Mr Power says some politicians reacted in a hostile way to the abuse inquiry
A document from Jersey's suspended police chief raises concerns about political pressure put on officers during a child abuse inquiry.
The affidavit, a statement signed under oath, was written by Graham Power, who was suspended over his handling of the Jersey abuse investigation.
In it he claims politicians interfered with the police investigation and "closed ranks" with civil servants.
Former chief minister Frank Walker denies a conspiracy among politicians.
In 2006, the island's police began investigating abuse claims at children's institutions and in private homes dating from the early 1960s to the 1980s.
Six men have since been charged with child abuse offences.
Mr Power, who was the island's chief officer of police when the investigation was set up, was suspended from duty on full pay in November 2008.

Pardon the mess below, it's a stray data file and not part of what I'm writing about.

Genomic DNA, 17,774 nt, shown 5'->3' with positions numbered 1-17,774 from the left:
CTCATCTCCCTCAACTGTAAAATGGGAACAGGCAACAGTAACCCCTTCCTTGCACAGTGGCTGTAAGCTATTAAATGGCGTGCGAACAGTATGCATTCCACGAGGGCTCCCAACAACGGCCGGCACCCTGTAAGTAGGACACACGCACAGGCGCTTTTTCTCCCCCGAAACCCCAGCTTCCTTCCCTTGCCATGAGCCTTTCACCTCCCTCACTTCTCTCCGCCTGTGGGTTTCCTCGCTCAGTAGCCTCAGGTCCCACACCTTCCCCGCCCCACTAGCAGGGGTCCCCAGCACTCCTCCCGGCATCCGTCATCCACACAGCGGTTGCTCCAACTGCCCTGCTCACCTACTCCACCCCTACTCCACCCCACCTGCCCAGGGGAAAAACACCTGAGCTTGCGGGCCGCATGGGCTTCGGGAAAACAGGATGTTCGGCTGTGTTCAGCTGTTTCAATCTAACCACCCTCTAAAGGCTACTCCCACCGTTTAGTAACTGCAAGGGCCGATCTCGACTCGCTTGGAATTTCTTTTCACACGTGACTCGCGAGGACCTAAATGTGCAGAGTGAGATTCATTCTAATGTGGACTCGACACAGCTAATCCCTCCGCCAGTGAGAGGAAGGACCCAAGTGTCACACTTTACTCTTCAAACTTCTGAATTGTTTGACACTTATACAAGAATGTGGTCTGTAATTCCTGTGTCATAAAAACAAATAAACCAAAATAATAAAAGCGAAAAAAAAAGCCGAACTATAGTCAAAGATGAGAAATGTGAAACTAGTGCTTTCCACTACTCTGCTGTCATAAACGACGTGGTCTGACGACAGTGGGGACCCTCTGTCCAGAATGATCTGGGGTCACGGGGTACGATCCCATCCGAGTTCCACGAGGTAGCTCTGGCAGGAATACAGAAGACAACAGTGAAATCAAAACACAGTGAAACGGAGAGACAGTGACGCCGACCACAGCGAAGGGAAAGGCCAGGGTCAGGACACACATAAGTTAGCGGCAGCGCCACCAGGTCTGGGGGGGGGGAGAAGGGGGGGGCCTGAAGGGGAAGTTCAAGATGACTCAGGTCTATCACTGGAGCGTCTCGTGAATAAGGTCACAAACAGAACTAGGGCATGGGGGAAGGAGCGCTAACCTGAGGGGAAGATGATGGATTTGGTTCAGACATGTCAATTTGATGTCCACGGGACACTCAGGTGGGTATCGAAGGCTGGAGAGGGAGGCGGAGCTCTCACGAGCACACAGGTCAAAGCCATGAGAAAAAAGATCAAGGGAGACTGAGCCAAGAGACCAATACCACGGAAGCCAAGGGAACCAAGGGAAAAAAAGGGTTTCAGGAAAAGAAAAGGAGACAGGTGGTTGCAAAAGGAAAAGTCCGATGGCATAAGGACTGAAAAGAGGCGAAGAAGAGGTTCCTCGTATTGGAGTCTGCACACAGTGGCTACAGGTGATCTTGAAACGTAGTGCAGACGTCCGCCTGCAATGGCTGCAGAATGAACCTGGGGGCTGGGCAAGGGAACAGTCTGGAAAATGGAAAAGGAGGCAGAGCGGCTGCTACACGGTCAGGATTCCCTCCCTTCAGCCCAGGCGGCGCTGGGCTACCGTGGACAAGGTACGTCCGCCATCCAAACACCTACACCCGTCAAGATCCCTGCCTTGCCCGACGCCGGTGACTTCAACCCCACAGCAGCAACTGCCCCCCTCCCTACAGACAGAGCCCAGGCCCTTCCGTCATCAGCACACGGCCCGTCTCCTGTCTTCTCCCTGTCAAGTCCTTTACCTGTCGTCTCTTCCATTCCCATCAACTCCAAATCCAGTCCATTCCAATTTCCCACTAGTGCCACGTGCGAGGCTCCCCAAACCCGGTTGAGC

Since then no further disciplinary action has been taken and he denies any wrongdoing.
He made the affidavit in January last year to give his side of the story.
It criticises the way some Jersey politicians reacted to the abuse inquiry.
The document included details of three occasions that Mr Power claimed isolated the States of Jersey Police from an "inner group of politicians and civil servants loyal to the then Chief Minister, Frank Walker".
He said politicians and civil servants reacted in a hostile way to the perceived threat of the abuse inquiry.
The affidavit also claimed that the procedures used to suspend Mr Power were seriously deficient.
Frank Walker said in response: "There was no conspiracy amongst politicians or others.
"As time has gone on, however, a clear conspiracy theory has emerged, which is both unfortunate and completely untrue."
The affidavit was made public on Thursday by one of Mr Power's supporters, Deputy Bob Hill.
Deputy Hill has called for a full public inquiry into the chief officer's suspension.